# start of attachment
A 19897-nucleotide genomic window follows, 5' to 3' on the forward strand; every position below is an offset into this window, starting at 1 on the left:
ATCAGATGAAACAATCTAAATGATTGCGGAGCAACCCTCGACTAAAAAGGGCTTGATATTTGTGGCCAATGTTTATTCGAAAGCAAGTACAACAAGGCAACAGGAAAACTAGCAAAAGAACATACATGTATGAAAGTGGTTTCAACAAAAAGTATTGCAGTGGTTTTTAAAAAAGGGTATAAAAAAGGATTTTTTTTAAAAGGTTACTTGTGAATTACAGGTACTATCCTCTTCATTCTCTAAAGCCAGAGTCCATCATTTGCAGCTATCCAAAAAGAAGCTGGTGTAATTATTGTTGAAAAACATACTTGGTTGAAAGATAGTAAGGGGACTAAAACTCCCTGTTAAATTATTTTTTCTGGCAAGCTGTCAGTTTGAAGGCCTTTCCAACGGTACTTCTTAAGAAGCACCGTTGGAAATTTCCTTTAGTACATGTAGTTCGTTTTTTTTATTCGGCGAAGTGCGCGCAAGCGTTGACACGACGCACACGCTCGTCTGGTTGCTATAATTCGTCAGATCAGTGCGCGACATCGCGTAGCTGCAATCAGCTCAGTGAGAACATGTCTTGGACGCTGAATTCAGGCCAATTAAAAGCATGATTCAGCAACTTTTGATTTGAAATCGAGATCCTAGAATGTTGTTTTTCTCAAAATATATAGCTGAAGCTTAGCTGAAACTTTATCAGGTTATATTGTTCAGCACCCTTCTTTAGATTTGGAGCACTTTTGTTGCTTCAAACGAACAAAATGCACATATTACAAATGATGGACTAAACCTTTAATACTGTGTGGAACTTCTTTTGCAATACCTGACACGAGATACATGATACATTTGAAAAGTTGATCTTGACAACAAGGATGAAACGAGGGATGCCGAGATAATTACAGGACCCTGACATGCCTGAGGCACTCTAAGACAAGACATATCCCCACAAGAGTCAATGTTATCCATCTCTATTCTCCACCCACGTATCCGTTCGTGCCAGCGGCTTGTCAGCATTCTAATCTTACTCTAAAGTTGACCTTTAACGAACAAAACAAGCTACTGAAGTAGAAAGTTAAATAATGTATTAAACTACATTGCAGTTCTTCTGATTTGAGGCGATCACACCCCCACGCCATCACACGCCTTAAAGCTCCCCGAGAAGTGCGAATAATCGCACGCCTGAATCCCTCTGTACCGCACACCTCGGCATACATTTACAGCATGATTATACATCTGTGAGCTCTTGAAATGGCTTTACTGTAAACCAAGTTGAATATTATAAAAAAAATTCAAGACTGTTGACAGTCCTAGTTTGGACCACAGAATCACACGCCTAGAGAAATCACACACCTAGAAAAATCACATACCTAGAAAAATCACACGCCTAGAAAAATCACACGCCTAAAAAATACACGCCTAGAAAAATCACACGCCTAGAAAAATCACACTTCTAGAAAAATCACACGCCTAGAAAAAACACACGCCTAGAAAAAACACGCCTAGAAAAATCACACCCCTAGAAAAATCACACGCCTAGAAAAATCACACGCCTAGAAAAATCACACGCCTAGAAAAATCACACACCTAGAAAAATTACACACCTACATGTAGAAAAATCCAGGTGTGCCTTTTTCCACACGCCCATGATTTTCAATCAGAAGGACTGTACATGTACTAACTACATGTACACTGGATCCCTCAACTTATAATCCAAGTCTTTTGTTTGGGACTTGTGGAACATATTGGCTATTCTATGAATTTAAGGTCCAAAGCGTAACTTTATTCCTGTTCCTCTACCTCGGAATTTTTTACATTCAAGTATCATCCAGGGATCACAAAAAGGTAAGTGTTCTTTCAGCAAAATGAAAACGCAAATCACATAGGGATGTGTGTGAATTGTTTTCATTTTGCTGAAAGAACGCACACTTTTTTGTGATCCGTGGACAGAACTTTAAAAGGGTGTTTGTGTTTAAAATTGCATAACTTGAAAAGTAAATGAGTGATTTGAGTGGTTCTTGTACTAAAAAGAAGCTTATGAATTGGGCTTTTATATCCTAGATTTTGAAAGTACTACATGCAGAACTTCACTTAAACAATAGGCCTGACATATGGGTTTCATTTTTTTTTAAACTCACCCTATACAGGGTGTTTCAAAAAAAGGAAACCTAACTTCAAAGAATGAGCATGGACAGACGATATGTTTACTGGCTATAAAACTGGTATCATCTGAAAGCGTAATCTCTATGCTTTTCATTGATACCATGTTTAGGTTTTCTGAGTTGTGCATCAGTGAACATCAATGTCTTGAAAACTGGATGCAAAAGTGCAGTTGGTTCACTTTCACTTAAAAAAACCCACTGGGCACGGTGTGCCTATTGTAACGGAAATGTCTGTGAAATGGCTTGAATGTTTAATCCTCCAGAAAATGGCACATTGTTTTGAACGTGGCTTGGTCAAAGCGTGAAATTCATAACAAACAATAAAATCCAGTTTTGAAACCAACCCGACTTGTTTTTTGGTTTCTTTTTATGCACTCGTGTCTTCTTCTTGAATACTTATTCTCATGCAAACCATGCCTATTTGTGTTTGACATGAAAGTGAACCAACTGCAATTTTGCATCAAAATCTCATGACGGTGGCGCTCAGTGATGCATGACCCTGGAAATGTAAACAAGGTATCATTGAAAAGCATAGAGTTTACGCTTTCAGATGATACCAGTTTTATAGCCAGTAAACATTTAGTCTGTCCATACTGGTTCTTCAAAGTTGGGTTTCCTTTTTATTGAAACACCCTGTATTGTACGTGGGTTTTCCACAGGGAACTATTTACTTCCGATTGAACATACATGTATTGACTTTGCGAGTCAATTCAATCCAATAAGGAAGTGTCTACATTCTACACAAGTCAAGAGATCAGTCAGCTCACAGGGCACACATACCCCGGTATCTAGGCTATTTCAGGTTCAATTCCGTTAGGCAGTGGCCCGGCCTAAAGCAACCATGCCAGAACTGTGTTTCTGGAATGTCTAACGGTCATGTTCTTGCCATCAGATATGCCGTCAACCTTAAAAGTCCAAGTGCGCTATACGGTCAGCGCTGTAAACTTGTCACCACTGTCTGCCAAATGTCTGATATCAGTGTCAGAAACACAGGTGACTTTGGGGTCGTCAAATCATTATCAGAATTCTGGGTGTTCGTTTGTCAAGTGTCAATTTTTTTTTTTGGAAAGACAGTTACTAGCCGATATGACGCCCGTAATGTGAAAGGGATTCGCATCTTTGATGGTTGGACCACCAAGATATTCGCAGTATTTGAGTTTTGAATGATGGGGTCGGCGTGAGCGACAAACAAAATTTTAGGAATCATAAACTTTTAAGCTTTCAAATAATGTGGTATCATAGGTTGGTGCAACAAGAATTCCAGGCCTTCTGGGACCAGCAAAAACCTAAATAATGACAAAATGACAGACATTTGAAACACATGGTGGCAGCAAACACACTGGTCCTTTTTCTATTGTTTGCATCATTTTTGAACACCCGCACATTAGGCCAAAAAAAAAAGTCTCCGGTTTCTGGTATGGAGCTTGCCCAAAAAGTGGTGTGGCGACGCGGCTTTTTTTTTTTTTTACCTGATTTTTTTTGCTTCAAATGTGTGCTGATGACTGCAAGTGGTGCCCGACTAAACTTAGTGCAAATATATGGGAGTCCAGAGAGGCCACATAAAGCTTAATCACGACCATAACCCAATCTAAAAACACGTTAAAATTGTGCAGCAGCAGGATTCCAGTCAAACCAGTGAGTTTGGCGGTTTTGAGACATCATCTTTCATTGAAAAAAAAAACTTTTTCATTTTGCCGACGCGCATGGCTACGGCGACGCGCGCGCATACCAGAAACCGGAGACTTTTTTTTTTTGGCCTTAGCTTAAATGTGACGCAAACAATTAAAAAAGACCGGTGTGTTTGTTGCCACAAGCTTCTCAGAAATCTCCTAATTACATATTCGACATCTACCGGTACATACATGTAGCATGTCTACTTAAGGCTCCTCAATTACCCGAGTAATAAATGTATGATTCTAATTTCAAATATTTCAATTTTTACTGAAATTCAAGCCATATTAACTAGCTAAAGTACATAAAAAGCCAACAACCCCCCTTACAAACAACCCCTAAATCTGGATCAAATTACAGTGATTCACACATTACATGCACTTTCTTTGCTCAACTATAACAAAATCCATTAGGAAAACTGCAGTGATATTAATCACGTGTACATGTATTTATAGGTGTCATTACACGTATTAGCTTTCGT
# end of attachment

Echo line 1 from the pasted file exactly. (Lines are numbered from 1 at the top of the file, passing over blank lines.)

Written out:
A 19897-nucleotide genomic window follows, 5' to 3' on the forward strand; every position below is an offset into this window, starting at 1 on the left: